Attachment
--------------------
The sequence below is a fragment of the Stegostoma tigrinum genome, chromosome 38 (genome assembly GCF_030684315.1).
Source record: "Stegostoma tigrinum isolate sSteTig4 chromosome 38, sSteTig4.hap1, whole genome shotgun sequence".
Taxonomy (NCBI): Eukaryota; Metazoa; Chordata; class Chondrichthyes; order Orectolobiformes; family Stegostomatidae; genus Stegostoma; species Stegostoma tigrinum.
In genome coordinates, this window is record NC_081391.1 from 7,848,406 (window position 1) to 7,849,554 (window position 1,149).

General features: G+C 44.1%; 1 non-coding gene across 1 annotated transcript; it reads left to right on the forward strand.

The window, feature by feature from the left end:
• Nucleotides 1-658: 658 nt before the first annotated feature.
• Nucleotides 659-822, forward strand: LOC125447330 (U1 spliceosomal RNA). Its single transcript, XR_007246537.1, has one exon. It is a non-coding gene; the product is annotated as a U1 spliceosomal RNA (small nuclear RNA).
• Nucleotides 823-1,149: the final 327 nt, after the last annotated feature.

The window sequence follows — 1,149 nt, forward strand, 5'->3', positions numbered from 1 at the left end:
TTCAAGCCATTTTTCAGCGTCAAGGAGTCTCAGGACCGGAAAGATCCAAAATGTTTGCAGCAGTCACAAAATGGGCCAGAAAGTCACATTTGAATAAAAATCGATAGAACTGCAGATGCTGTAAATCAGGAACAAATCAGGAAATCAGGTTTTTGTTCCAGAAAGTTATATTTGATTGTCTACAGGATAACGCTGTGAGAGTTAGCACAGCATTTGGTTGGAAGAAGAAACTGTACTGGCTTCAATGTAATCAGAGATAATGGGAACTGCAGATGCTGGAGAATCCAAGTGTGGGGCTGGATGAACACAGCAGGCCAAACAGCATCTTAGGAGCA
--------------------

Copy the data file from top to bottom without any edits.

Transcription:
The sequence below is a fragment of the Stegostoma tigrinum genome, chromosome 38 (genome assembly GCF_030684315.1).
Source record: "Stegostoma tigrinum isolate sSteTig4 chromosome 38, sSteTig4.hap1, whole genome shotgun sequence".
Taxonomy (NCBI): Eukaryota; Metazoa; Chordata; class Chondrichthyes; order Orectolobiformes; family Stegostomatidae; genus Stegostoma; species Stegostoma tigrinum.
In genome coordinates, this window is record NC_081391.1 from 7,848,406 (window position 1) to 7,849,554 (window position 1,149).

General features: G+C 44.1%; 1 non-coding gene across 1 annotated transcript; it reads left to right on the forward strand.

The window, feature by feature from the left end:
• Nucleotides 1-658: 658 nt before the first annotated feature.
• Nucleotides 659-822, forward strand: LOC125447330 (U1 spliceosomal RNA). Its single transcript, XR_007246537.1, has one exon. It is a non-coding gene; the product is annotated as a U1 spliceosomal RNA (small nuclear RNA).
• Nucleotides 823-1,149: the final 327 nt, after the last annotated feature.

The window sequence follows — 1,149 nt, forward strand, 5'->3', positions numbered from 1 at the left end:
TTCAAGCCATTTTTCAGCGTCAAGGAGTCTCAGGACCGGAAAGATCCAAAATGTTTGCAGCAGTCACAAAATGGGCCAGAAAGTCACATTTGAATAAAAATCGATAGAACTGCAGATGCTGTAAATCAGGAACAAATCAGGAAATCAGGTTTTTGTTCCAGAAAGTTATATTTGATTGTCTACAGGATAACGCTGTGAGAGTTAGCACAGCATTTGGTTGGAAGAAGAAACTGTACTGGCTTCAATGTAATCAGAGATAATGGGAACTGCAGATGCTGGAGAATCCAAGTGTGGGGCTGGATGAACACAGCAGGCCAAACAGCATCTTAGGAGCA